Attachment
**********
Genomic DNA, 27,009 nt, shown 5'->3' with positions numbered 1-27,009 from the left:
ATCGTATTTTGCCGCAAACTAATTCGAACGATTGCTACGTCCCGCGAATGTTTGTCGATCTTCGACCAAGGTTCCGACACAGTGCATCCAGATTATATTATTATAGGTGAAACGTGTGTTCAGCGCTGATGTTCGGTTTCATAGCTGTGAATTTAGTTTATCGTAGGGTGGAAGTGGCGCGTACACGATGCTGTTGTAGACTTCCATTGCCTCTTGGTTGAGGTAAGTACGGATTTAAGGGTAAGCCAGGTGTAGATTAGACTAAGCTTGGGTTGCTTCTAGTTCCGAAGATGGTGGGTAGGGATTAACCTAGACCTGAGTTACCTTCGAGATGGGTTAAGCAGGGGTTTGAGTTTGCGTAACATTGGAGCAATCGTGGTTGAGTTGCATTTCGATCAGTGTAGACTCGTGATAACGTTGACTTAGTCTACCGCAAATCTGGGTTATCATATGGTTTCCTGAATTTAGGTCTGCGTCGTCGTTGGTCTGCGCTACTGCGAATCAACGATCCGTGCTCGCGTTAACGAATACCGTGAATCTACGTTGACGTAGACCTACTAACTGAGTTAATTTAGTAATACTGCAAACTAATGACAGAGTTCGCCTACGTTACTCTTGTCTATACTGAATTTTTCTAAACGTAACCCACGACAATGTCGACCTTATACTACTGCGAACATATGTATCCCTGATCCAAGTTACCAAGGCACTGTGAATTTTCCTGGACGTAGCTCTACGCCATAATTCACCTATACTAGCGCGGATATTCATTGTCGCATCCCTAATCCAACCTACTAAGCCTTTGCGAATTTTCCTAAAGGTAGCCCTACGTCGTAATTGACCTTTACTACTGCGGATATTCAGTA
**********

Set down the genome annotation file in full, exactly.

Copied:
Genomic DNA, 27,009 nt, shown 5'->3' with positions numbered 1-27,009 from the left:
ATCGTATTTTGCCGCAAACTAATTCGAACGATTGCTACGTCCCGCGAATGTTTGTCGATCTTCGACCAAGGTTCCGACACAGTGCATCCAGATTATATTATTATAGGTGAAACGTGTGTTCAGCGCTGATGTTCGGTTTCATAGCTGTGAATTTAGTTTATCGTAGGGTGGAAGTGGCGCGTACACGATGCTGTTGTAGACTTCCATTGCCTCTTGGTTGAGGTAAGTACGGATTTAAGGGTAAGCCAGGTGTAGATTAGACTAAGCTTGGGTTGCTTCTAGTTCCGAAGATGGTGGGTAGGGATTAACCTAGACCTGAGTTACCTTCGAGATGGGTTAAGCAGGGGTTTGAGTTTGCGTAACATTGGAGCAATCGTGGTTGAGTTGCATTTCGATCAGTGTAGACTCGTGATAACGTTGACTTAGTCTACCGCAAATCTGGGTTATCATATGGTTTCCTGAATTTAGGTCTGCGTCGTCGTTGGTCTGCGCTACTGCGAATCAACGATCCGTGCTCGCGTTAACGAATACCGTGAATCTACGTTGACGTAGACCTACTAACTGAGTTAATTTAGTAATACTGCAAACTAATGACAGAGTTCGCCTACGTTACTCTTGTCTATACTGAATTTTTCTAAACGTAACCCACGACAATGTCGACCTTATACTACTGCGAACATATGTATCCCTGATCCAAGTTACCAAGGCACTGTGAATTTTCCTGGACGTAGCTCTACGCCATAATTCACCTATACTAGCGCGGATATTCATTGTCGCATCCCTAATCCAACCTACTAAGCCTTTGCGAATTTTCCTAAAGGTAGCCCTACGTCGTAATTGACCTTTACTACTGCGGATATTCAGTA